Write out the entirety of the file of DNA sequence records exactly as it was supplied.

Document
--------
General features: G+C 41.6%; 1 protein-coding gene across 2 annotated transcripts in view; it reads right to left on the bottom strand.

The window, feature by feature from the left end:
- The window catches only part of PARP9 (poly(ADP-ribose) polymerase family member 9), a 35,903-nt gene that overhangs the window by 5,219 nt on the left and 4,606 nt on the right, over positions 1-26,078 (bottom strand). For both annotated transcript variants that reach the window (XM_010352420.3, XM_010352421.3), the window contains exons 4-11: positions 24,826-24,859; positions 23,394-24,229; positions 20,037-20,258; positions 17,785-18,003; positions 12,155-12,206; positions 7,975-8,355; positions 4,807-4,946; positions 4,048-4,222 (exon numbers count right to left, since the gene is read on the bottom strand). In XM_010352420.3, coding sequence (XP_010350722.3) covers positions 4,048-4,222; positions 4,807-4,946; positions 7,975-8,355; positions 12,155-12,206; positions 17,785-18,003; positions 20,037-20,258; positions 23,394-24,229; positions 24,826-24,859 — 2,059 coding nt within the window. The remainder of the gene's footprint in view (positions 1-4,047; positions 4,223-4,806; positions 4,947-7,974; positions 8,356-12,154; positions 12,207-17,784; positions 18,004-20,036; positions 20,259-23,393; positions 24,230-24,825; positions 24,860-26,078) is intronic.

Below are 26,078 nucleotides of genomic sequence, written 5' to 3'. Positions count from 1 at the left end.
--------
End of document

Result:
General features: G+C 41.6%; 1 protein-coding gene across 2 annotated transcripts in view; it reads right to left on the bottom strand.

The window, feature by feature from the left end:
- The window catches only part of PARP9 (poly(ADP-ribose) polymerase family member 9), a 35,903-nt gene that overhangs the window by 5,219 nt on the left and 4,606 nt on the right, over positions 1-26,078 (bottom strand). For both annotated transcript variants that reach the window (XM_010352420.3, XM_010352421.3), the window contains exons 4-11: positions 24,826-24,859; positions 23,394-24,229; positions 20,037-20,258; positions 17,785-18,003; positions 12,155-12,206; positions 7,975-8,355; positions 4,807-4,946; positions 4,048-4,222 (exon numbers count right to left, since the gene is read on the bottom strand). In XM_010352420.3, coding sequence (XP_010350722.3) covers positions 4,048-4,222; positions 4,807-4,946; positions 7,975-8,355; positions 12,155-12,206; positions 17,785-18,003; positions 20,037-20,258; positions 23,394-24,229; positions 24,826-24,859 — 2,059 coding nt within the window. The remainder of the gene's footprint in view (positions 1-4,047; positions 4,223-4,806; positions 4,947-7,974; positions 8,356-12,154; positions 12,207-17,784; positions 18,004-20,036; positions 20,259-23,393; positions 24,230-24,825; positions 24,860-26,078) is intronic.

Below are 26,078 nucleotides of genomic sequence, written 5' to 3'. Positions count from 1 at the left end.